In 2007, U.S. Supreme Court Justice John Paul Stevens, writing for the slim 5-4 majority in Massachusetts v. EPA, began the Court’s 32-page opinion with a deceptively simple premise: “A well-documented rise in global temperatures has coincided with a significant increase in the concentration of carbon dioxide in the atmosphere. Respected scientists believe the two trends are related.”
These two sentences, reflecting the scientific consensus that climate change is both real and related to the emission of greenhouse gases, were hardly noteworthy from a climate science perspective. But they formed the opening to a legal and political bombshell, the most important environmental law case ever decided by the Supreme Court.
At issue was whether the government of the United States—the world’s greatest air polluter for decades—had the legal authority to even address climate change, the key environmental issue of our time. The decade-long, behind-the-scenes tale of how the Court came to the legally unprecedented conclusions that states could sue the federal government to enforce climate change regulation, and that the Environmental Protection Agency has the authority, and perhaps the mandate, to regulate greenhouse gases, is the subject of a new book by Harvard Law School Professor Richard J. Lazarus ’79, “The Rule of Five: Making Climate History at the Supreme Court.”
The book marries Lazarus’ two main areas of scholarship: environmental law and Supreme Court practice. Ostensibly about one specific environmental law case, “The Rule of Five” is a love letter to Supreme Court advocacy more broadly. In it, Lazarus traces in painstaking detail the countless emails, conference calls, drafts of briefs and opinions, hours of oral argument preparation, and even secretive Supreme Court negotiations that ultimately turn a distinct legal dispute into a case that thousands of law students now study in classes on environmental, administrative, and constitutional law.
Lazarus set out to “write a book for a popular audience that made the challenges, the strategies, the dynamics of Supreme Court advocacy and what the Court does come to life.” To accomplish that goal, he took to heart the advice offered by HLS Professor Mark Tushnet, who warned him that to be of interest to nonlawyers, the book ultimately had to be about people.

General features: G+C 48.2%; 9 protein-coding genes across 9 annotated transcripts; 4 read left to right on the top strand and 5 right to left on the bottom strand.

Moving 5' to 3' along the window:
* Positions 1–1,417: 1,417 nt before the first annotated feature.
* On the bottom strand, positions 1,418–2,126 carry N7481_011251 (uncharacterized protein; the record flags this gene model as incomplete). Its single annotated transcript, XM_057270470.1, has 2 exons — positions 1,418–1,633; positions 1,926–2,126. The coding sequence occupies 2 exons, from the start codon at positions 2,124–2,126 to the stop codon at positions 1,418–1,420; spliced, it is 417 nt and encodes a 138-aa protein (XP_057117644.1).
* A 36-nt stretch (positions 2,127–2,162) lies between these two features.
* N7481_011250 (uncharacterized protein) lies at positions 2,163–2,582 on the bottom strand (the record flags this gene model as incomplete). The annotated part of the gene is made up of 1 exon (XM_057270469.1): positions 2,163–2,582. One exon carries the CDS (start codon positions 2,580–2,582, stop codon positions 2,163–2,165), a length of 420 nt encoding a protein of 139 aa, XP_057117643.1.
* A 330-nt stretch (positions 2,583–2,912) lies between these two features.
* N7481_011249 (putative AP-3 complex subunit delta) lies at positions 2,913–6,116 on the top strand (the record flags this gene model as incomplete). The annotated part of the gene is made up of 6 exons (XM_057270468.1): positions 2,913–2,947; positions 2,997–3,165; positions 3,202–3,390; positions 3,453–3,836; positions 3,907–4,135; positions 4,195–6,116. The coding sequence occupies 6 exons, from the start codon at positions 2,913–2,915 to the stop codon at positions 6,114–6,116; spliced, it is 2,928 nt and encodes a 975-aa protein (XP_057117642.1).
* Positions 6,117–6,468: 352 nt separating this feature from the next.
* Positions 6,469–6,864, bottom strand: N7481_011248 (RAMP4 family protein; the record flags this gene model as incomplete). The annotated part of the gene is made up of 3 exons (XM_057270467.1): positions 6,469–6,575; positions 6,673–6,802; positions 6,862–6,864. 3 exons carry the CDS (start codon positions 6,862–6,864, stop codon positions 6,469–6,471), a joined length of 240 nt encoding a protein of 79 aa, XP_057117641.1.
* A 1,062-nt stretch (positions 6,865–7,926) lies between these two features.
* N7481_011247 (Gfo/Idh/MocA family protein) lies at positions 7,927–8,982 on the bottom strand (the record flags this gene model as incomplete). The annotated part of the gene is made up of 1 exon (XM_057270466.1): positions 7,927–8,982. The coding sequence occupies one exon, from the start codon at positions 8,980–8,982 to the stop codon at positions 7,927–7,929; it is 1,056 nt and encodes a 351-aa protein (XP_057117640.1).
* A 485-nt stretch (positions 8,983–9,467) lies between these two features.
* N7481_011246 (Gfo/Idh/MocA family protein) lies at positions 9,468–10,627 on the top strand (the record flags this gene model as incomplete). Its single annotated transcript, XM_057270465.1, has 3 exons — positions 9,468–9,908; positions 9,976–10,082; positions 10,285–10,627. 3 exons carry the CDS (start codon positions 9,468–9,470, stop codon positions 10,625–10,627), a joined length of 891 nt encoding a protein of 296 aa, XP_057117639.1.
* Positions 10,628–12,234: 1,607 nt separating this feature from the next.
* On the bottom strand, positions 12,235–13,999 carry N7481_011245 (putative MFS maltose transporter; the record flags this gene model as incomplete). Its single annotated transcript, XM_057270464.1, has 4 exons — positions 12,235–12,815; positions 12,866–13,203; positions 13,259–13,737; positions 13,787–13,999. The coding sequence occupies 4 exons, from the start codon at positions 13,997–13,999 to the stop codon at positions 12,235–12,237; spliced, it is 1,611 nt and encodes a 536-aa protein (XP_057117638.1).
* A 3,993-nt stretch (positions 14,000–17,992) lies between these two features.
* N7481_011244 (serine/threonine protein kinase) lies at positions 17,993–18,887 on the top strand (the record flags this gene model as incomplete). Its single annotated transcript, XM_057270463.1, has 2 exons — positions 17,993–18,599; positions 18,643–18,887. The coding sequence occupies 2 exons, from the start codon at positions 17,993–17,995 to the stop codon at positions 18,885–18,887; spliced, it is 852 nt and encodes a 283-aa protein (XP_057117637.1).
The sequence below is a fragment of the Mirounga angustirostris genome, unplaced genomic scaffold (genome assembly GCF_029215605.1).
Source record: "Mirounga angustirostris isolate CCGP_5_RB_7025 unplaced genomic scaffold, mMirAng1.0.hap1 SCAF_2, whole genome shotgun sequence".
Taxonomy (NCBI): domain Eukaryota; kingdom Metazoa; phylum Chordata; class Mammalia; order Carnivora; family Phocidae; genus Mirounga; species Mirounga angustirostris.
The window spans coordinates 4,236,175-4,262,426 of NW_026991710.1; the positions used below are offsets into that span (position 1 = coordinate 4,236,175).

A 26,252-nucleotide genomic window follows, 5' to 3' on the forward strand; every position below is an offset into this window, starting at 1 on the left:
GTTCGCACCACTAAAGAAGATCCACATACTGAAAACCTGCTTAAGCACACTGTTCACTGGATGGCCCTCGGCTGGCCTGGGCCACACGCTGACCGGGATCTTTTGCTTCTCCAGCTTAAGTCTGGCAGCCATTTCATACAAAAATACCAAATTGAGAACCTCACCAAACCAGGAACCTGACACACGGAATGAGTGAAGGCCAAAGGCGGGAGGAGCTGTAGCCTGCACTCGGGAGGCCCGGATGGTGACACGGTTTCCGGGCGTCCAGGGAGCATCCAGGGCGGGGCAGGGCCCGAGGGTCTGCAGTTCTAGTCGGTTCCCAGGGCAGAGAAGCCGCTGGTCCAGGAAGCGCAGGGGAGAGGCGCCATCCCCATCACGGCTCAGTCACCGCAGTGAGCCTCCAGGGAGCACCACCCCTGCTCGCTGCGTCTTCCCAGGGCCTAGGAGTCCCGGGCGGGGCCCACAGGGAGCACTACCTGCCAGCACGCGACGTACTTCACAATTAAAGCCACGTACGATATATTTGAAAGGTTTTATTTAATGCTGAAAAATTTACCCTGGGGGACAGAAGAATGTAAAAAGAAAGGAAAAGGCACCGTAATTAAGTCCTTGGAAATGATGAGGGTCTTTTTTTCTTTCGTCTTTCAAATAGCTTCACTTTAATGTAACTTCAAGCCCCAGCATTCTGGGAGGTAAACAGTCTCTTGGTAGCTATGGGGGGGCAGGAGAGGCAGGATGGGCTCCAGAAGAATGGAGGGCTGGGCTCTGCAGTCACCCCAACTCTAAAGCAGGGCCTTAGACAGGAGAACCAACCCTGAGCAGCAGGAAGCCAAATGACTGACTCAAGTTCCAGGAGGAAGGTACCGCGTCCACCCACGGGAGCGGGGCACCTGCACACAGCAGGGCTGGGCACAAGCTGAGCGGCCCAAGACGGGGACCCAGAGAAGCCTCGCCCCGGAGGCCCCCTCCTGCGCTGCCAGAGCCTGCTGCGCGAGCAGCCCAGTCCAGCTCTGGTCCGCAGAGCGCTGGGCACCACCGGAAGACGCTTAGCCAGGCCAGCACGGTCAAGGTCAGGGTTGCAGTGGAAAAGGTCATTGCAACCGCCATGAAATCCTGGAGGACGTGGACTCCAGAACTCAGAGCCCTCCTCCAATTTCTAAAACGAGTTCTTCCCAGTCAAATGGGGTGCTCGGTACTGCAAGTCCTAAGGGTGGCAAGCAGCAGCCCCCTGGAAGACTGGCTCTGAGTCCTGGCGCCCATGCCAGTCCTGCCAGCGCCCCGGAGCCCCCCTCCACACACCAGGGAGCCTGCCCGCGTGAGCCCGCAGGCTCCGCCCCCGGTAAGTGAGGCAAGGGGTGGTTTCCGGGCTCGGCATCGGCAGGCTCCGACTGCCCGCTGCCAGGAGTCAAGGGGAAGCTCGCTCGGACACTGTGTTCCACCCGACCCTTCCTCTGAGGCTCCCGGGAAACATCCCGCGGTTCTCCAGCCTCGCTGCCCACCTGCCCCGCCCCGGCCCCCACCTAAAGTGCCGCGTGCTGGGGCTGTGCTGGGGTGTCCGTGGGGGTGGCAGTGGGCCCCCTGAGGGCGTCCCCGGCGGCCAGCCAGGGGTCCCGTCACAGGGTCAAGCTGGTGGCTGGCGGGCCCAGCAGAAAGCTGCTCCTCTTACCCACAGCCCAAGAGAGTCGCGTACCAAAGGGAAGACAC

And so Lazarus framed his story around the arc of one lawyer: Joe Mendelson, a young, upstart public interest attorney who in 1999 worked for an unknown environmental organization consisting of five attorneys occupying a small suite of rooms in Washington, D.C. Mendelson, against the advice of nearly every major environmental group in the country, filed a petition with the EPA to force its hand to address climate change.
The book captures how that petition caught the attention of the top ranks of the Bush administration and later landed in federal court. Years later, the environmental attorneys’ victory in the Supreme Court provided the legal authority necessary for the Obama administration to regulate greenhouse gas emissions. Those steps then directly and dramatically resulted in the 2015 Paris climate accord, in which virtually every nation pledged to cut or significantly limit new emissions. In an epilogue, however, Mendelson awakes on Nov. 9, 2016, to learn that Donald J. Trump has been elected president of the United States, threatening his hard-fought victory.
In between, “The Rule of Five” tells the story of a group of attorneys, self-dubbed the Carbon Dioxide Warriors, who changed environmental law through brilliant maneuvering and persuasive arguments that proved that “the best environmental lawyers are not the best ‘environmentalists’—they are the best ‘lawyers.’” Their tale reveals the power that one clever, committed, engaging, or indomitable personality can have to shape a legal legacy.